Imfeld, Robert. Baylor’s Guide to Dreadful Dreams. 320p. (Beyond Baylor: Bk. 2). S. & S./Aladdin. Oct. 2017. Tr $16.99. ISBN 9781481466394.

Gr 5-8 –Baylor Bosco, 13, is anything but average; he can talk to the dead. He does so with the help of his twin sister, Kristina, who died as the result of a miscarriage. Following the events of the first book, Baylor creates a new amulet to protect him from a growing supernatural threat. A side effect of this amulet’s creation is Baylor’s new ability to walk through dreams. Using “Loved One’s Lane,” Baylor travels through the dreams of his family and friends. Soon, however, Baylor enters the dreams of Archie and Helena, two teenagers lost at sea. With no way to locate the two lost teens and the demonic Lost Souls closing in on them all, Baylor must use every means at his disposal, natural and supernatural, to emerge victorious. Though the story gets bogged down in a few places, it is a well-paced adventure overall. Baylor is a believable hero with the foibles of an average teenage boy and he is a relatable character throughout. Of equal importance are the other ghosts who visit Baylor, and his sister’s no-nonsense nature contrasts nicely with Baylor’s inability to let things slough off. VERDICT Fans of the first title will enjoy this second adventure with Baylor Bosco. A solid series with a mix of realistic and supernatural elements.–Wayne R. Cherry Jr., St. Pius X High School, Houston, TX

Tamaki, Mariko. Lumberjanes: Unicorn Power! (Lumberjanes #1). illus. by Brooke Allen. 256p. Abrams/Amulet. Oct. 2017. Tr $14.99. ISBN 9781419727252.

Gr 5 Up –The girls of Roanoke cabin return in a new series of books which capture much of the cute and quirky energy of the original graphic novels set in a very unusual summer camp. The girls decide that they want to earn the “Living the Plant Life” badge. They discover a clowbell flower, a favorite food of unicorns, which leads them to a real unicorn, which, in turn, leads to them accidentally discovering a mountain that might not really be a mountain. Chaos and hilarity ensues. Tamaki’s writing captures the spirit of the source material, and the book is illustrated by Allen, who illustrated the original series. It is not necessary to have read the graphic novels to understand what’s going on here, though new readers will likely be inspired to seek out all of the previous “Lumberjanes” books after this taste. VERDICT A smart, silly, fast-paced adventure that will bring even more readers into the Lumberjanes fan club.–Andrea Lipinski, New York Public Library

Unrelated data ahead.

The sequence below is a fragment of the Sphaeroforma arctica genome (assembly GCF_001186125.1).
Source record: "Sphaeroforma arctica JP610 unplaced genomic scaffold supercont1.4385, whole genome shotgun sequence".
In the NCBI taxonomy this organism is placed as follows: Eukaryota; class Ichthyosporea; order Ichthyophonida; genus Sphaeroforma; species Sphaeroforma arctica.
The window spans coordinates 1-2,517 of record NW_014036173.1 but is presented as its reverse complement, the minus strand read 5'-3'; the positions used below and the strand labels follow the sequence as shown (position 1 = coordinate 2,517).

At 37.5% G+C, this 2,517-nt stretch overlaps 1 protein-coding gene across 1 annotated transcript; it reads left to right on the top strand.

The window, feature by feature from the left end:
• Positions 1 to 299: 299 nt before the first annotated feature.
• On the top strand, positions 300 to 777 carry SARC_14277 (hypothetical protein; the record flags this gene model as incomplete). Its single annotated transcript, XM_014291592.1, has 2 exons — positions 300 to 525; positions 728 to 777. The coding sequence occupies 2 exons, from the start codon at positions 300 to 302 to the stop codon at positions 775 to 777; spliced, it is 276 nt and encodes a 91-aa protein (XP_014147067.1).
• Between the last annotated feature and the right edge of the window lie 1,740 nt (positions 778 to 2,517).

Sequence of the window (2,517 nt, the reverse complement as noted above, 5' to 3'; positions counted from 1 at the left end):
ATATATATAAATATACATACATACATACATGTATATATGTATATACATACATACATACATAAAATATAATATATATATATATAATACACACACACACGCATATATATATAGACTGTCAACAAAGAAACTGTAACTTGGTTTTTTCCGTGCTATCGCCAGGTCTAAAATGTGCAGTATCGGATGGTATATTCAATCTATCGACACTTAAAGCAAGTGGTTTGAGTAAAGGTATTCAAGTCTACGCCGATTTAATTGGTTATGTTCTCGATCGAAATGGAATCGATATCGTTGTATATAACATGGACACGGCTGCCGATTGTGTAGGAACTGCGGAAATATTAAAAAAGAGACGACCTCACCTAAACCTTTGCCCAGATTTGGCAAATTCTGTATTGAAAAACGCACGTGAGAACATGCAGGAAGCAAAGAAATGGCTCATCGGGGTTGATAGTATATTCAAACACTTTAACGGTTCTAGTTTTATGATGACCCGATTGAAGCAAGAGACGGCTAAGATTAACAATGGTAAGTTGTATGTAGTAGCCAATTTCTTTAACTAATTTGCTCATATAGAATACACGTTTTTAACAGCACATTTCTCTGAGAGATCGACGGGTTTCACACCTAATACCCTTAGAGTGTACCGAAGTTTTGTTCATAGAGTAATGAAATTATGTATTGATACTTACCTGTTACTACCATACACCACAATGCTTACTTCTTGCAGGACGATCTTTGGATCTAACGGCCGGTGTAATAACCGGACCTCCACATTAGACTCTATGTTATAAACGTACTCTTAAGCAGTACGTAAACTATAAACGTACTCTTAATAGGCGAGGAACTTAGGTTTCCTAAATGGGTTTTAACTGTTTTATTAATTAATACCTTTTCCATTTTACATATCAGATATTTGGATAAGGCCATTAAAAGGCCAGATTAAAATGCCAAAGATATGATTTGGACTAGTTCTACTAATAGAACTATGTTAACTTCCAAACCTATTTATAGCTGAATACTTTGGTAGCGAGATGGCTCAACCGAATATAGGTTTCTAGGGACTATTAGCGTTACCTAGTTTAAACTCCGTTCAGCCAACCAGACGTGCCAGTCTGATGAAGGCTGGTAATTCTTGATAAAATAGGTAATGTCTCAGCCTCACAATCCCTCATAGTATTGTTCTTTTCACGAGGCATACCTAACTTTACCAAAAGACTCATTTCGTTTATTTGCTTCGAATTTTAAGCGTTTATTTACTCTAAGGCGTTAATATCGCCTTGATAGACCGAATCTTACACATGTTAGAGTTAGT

Torres, Carlos. The Lion’s Paw. illus. by Oscar T. Perez. 160p. Talking Donkey. Oct. 2017. pap. $11.95. ISBN 9780996375672.

Gr 5-8 –Twelve-year-old Keela, an African boy, knows he is destined to someday be a great warrior. His acts of bravery and fierceness will serve him well as a future leader of his tribe. His mentor is the great warrior-hunter, Zun, who single-handedly captured and killed the lion that killed his own father. Zun proudly wears the lion’s paw around his neck as a testament to his fearlessness. Keela’s desire to be like Zun earns a perplexing warning from his father about pride: “[t]he power of a warrior comes two ways. First he is chosen…then he must choose.” As Keela grows in strength and years, he learns that acting like a great leader and being a great leader are two different things; it takes a war with a neighboring tribe and a subsequent dream to show him that a true leader and warrior-hunter relies on more than just himself. An action-filled first chapter reels in readers. Unfortunately, later chapters introduce supporting characters and a plot line that moves somewhat unsteadily. Keela grows into almost-manhood very suddenly, and his relationship with childhood friends is tested as his pride gets in the way of his maturity as a leader. His subsequent battle with a former friend and tribesman still do not teach Keela what it is to be a great leader, and his discussions with Zun also do not produce understanding. It is only after the battle and later, the dream in the last chapter, that Keela realizes that he must trust in a higher power, the Guardian, to show the way. While the story begins with an action-packed narrative and thrilling battle scenes, the dream and the reliance on a higher power to guide Keela’s actions seems almost like a postscript, which may be confusing or frustrating for some readers. VERDICT An additional purchase where coming-of-age, faith-based stories are needed.–Carol Connor, Cincinnati Public Schools

This article was published in School Library Journal's November 2017 issue. Subscribe today and save up to 35% off the regular subscription rate.